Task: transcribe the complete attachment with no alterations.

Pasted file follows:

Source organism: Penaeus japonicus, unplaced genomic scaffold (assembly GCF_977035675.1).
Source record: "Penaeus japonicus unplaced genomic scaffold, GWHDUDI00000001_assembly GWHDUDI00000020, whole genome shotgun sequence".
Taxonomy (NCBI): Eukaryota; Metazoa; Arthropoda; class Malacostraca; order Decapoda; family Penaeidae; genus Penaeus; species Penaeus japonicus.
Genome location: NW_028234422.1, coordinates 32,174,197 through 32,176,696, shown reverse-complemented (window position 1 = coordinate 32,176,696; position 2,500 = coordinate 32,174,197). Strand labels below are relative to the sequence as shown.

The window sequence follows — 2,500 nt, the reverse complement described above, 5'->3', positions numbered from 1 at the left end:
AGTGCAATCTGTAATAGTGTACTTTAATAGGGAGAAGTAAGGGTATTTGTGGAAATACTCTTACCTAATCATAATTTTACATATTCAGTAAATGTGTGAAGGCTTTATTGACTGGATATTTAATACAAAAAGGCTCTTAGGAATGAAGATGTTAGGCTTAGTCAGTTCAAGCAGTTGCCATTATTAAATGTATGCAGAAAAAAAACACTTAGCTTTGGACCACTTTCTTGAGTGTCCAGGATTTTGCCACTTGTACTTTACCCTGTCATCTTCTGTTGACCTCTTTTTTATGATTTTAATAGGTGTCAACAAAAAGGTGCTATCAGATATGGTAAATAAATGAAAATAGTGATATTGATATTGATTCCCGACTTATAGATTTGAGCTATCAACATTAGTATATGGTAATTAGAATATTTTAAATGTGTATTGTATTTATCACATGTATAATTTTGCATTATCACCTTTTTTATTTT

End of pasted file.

Source organism: Penaeus japonicus, unplaced genomic scaffold (assembly GCF_977035675.1).
Source record: "Penaeus japonicus unplaced genomic scaffold, GWHDUDI00000001_assembly GWHDUDI00000020, whole genome shotgun sequence".
Taxonomy (NCBI): Eukaryota; Metazoa; Arthropoda; class Malacostraca; order Decapoda; family Penaeidae; genus Penaeus; species Penaeus japonicus.
Genome location: NW_028234422.1, coordinates 32,174,197 through 32,176,696, shown reverse-complemented (window position 1 = coordinate 32,176,696; position 2,500 = coordinate 32,174,197). Strand labels below are relative to the sequence as shown.

The window sequence follows — 2,500 nt, the reverse complement described above, 5'->3', positions numbered from 1 at the left end:
AGTGCAATCTGTAATAGTGTACTTTAATAGGGAGAAGTAAGGGTATTTGTGGAAATACTCTTACCTAATCATAATTTTACATATTCAGTAAATGTGTGAAGGCTTTATTGACTGGATATTTAATACAAAAAGGCTCTTAGGAATGAAGATGTTAGGCTTAGTCAGTTCAAGCAGTTGCCATTATTAAATGTATGCAGAAAAAAAACACTTAGCTTTGGACCACTTTCTTGAGTGTCCAGGATTTTGCCACTTGTACTTTACCCTGTCATCTTCTGTTGACCTCTTTTTTATGATTTTAATAGGTGTCAACAAAAAGGTGCTATCAGATATGGTAAATAAATGAAAATAGTGATATTGATATTGATTCCCGACTTATAGATTTGAGCTATCAACATTAGTATATGGTAATTAGAATATTTTAAATGTGTATTGTATTTATCACATGTATAATTTTGCATTATCACCTTTTTTATTTT